Toronto is the next city in WHO's list that travelers should avoid because of SARS. The local readers who considered Toronto a safe place to live were stunned by this. Toronto is the first locality outside China to be designated as a threat to international health because of the respiratory disease. Beijing and Shanxi Province in China were also added to its list, which already has Hong Kong and Guangdong Province as the hot spots for severe acute respiratory syndrome. This formed a challenge to officials optimism that the disease could be stopped. But now, with the disease spreading nearly every day and a sixteenth Toronto patient dying early today what once looked like a model for the world to manage the SARS epidemic has been severely tarnished. Toronto area had 136 probable cases with more than 40 percent rise in the last two weeks.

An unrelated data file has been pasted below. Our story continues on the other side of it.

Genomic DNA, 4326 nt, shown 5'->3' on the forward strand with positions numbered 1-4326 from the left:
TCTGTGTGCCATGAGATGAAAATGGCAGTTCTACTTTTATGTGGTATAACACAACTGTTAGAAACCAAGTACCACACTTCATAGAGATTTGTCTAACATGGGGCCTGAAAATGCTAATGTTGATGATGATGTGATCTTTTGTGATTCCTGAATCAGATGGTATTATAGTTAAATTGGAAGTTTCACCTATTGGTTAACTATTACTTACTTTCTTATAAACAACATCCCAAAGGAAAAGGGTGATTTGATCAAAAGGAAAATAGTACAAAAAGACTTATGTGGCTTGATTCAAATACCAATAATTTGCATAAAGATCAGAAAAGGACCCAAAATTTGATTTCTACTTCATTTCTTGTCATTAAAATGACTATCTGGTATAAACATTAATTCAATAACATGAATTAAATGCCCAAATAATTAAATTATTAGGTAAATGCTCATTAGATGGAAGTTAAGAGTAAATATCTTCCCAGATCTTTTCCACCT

A forecast by J. P. Securities Canada estimated that the epidemic in Toronto would cost the country US$30 million a day. Several health officials acknowledged this week that they were confounded by the challenge of keeping SARS from racing through hospital wards, among family members of the sick, and then gradually spilling into the population at large. Many are beginning to conclude that no quarantine system can be foolproof for a disease that is hard to detect and easily confused with other ailments in its initial phases.